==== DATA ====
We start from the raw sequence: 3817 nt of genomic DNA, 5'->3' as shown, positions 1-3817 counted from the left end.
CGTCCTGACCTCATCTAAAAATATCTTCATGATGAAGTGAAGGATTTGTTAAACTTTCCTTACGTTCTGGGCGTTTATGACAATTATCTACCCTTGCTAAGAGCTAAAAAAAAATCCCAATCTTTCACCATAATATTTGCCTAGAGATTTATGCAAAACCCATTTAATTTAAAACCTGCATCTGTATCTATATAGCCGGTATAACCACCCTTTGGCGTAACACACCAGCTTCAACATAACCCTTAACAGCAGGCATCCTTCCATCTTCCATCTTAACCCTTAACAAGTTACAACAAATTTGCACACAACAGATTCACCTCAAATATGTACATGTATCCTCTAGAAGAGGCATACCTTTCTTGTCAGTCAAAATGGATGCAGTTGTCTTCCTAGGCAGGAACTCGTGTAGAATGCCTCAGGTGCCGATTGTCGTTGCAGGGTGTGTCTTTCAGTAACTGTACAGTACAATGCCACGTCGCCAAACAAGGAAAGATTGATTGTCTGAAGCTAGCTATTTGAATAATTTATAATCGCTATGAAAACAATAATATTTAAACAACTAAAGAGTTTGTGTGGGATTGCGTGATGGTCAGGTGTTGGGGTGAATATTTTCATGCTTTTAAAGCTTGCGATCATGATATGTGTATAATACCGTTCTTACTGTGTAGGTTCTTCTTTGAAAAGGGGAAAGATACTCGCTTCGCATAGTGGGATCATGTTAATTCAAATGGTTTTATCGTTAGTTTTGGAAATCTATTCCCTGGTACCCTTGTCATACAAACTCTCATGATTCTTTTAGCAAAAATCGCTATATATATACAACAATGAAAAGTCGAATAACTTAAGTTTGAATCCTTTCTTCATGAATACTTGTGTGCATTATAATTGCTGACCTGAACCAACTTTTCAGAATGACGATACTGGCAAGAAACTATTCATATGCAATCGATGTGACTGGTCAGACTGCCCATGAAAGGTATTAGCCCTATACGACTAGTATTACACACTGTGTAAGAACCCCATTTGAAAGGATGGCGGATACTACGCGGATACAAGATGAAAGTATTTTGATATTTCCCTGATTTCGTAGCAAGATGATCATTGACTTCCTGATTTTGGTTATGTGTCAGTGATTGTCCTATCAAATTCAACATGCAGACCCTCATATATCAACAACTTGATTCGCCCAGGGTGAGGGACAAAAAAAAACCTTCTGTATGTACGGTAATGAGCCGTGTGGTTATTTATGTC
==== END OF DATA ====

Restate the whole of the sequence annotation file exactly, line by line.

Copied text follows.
We start from the raw sequence: 3817 nt of genomic DNA, 5'->3' as shown, positions 1-3817 counted from the left end.
CGTCCTGACCTCATCTAAAAATATCTTCATGATGAAGTGAAGGATTTGTTAAACTTTCCTTACGTTCTGGGCGTTTATGACAATTATCTACCCTTGCTAAGAGCTAAAAAAAAATCCCAATCTTTCACCATAATATTTGCCTAGAGATTTATGCAAAACCCATTTAATTTAAAACCTGCATCTGTATCTATATAGCCGGTATAACCACCCTTTGGCGTAACACACCAGCTTCAACATAACCCTTAACAGCAGGCATCCTTCCATCTTCCATCTTAACCCTTAACAAGTTACAACAAATTTGCACACAACAGATTCACCTCAAATATGTACATGTATCCTCTAGAAGAGGCATACCTTTCTTGTCAGTCAAAATGGATGCAGTTGTCTTCCTAGGCAGGAACTCGTGTAGAATGCCTCAGGTGCCGATTGTCGTTGCAGGGTGTGTCTTTCAGTAACTGTACAGTACAATGCCACGTCGCCAAACAAGGAAAGATTGATTGTCTGAAGCTAGCTATTTGAATAATTTATAATCGCTATGAAAACAATAATATTTAAACAACTAAAGAGTTTGTGTGGGATTGCGTGATGGTCAGGTGTTGGGGTGAATATTTTCATGCTTTTAAAGCTTGCGATCATGATATGTGTATAATACCGTTCTTACTGTGTAGGTTCTTCTTTGAAAAGGGGAAAGATACTCGCTTCGCATAGTGGGATCATGTTAATTCAAATGGTTTTATCGTTAGTTTTGGAAATCTATTCCCTGGTACCCTTGTCATACAAACTCTCATGATTCTTTTAGCAAAAATCGCTATATATATACAACAATGAAAAGTCGAATAACTTAAGTTTGAATCCTTTCTTCATGAATACTTGTGTGCATTATAATTGCTGACCTGAACCAACTTTTCAGAATGACGATACTGGCAAGAAACTATTCATATGCAATCGATGTGACTGGTCAGACTGCCCATGAAAGGTATTAGCCCTATACGACTAGTATTACACACTGTGTAAGAACCCCATTTGAAAGGATGGCGGATACTACGCGGATACAAGATGAAAGTATTTTGATATTTCCCTGATTTCGTAGCAAGATGATCATTGACTTCCTGATTTTGGTTATGTGTCAGTGATTGTCCTATCAAATTCAACATGCAGACCCTCATATATCAACAACTTGATTCGCCCAGGGTGAGGGACAAAAAAAAACCTTCTGTATGTACGGTAATGAGCCGTGTGGTTATTTATGTC